Pirate Club members have received vouchers for two tickets to the Houston game at 7:30 p.m. on Tuesday at Dowdy-Ficklen Stadium and a letter from first-year East Carolina coach John Thompson encouraging attendance for the Conference USA contest.

“We are going to Paint Pitt Purple,” said the letter from the coach. “Show everyone your Pirate Pride by wearing your Purple and Gold that day and then let’s show the nation on ESPN2 our Pirate Pride by packing Dowdy-Ficklen Stadium in front of a national audience as the Pirates play host to Houston.”

ECU officials are actively promoting the nationally-televised game. There are tickets available for $5 for military personnel, public school employees, ECU faculty and staff, and Greenville and Pitt County workers. If you want to see this game, there’s no reason that you can’t for minimum cost.

There are also endzone packages available for the Houston game. For $50, you can get five tickets and a $15 voucher redeemable at stadium concession stands. There’s also a $40 package which includes four tickets and a $10 voucher and a $30 deal with three tickets and a $5 voucher.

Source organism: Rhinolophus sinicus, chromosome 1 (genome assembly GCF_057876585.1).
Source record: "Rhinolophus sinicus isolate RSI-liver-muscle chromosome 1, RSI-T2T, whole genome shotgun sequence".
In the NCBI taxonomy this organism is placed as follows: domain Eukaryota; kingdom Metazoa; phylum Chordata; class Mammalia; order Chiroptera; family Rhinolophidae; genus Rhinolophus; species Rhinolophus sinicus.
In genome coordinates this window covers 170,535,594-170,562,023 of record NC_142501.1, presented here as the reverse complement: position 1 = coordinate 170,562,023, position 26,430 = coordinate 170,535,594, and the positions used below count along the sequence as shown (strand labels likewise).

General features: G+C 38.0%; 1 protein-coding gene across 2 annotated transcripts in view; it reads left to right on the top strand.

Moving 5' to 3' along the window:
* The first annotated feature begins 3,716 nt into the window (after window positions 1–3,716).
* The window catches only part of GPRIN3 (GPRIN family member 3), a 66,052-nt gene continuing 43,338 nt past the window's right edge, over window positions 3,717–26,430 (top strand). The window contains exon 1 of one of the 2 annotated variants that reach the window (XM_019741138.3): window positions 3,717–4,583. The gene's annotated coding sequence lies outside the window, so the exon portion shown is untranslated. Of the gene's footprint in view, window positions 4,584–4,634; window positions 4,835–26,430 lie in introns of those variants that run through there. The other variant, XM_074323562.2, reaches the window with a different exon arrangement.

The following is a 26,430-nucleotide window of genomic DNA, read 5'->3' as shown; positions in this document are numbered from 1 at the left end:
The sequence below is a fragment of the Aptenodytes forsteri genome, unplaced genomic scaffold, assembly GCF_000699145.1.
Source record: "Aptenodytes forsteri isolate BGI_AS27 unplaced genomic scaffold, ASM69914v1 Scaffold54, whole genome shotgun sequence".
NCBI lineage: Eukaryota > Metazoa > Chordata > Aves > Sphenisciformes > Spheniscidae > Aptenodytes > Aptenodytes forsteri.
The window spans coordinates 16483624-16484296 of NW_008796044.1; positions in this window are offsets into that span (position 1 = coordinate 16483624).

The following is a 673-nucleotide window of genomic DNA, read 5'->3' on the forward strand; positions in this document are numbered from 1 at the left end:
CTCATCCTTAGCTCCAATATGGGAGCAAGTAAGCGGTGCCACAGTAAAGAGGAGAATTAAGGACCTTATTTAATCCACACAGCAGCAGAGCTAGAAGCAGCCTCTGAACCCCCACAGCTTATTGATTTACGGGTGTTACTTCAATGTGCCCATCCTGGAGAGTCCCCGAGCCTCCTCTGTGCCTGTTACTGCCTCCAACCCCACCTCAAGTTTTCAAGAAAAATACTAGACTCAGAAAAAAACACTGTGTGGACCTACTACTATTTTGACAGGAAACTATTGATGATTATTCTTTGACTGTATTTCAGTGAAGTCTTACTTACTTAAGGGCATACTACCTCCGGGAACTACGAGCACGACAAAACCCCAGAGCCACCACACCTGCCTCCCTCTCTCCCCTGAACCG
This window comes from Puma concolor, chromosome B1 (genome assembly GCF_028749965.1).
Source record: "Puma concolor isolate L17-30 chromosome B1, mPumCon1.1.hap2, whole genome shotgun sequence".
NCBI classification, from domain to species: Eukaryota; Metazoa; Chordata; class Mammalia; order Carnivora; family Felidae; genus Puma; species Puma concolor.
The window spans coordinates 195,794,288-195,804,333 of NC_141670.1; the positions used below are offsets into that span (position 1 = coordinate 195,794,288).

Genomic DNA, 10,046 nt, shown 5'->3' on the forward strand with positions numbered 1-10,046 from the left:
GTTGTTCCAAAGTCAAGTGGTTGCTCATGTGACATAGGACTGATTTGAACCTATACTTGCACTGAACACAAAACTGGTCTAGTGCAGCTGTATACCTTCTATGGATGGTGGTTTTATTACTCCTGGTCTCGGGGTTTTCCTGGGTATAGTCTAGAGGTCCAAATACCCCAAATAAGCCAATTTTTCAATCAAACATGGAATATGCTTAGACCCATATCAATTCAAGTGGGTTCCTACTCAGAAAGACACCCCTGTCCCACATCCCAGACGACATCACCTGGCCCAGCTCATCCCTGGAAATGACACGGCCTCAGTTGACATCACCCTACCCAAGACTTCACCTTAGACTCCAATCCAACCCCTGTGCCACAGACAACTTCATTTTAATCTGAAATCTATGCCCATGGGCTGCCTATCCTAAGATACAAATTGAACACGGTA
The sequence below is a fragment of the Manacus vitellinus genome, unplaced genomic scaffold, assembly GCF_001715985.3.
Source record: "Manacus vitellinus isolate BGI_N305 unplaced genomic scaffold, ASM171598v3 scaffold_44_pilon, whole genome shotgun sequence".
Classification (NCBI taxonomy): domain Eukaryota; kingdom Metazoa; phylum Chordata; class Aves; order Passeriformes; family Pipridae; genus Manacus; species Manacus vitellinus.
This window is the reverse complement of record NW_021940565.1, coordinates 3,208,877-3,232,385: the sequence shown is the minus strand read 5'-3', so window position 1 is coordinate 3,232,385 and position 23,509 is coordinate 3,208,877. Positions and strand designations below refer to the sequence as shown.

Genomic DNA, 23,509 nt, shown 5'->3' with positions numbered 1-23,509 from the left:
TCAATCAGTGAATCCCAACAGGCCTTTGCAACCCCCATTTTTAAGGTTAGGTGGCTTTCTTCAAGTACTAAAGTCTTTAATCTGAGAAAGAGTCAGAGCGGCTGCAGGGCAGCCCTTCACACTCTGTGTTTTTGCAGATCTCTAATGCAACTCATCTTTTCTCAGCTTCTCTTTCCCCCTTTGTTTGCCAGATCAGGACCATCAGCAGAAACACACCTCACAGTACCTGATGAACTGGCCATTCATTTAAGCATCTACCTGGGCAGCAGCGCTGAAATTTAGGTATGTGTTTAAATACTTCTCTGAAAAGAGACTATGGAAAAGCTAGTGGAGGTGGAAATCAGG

A mid-week game produces special challenges to marketing. Many people prefer to watch the game on television with work the next day and are hesitant to bring children on a school night. Those factors are more pronounced the farther away fans live.

But empty seats don’t look good on national television either — especially when ECU is looking to put its best foot forward in terms conference affiliation.

Sagarin ratings

Some interesting information from the Sagarin ratings published by USA Today, which are compilations of computer ratings by Jeff Sagarin. Guess where ECU’s strength of schedule ranks nationally? Would you believe No. 2? That’s right. New Mexico State is ranked No. 1 in terms of strength of schedule.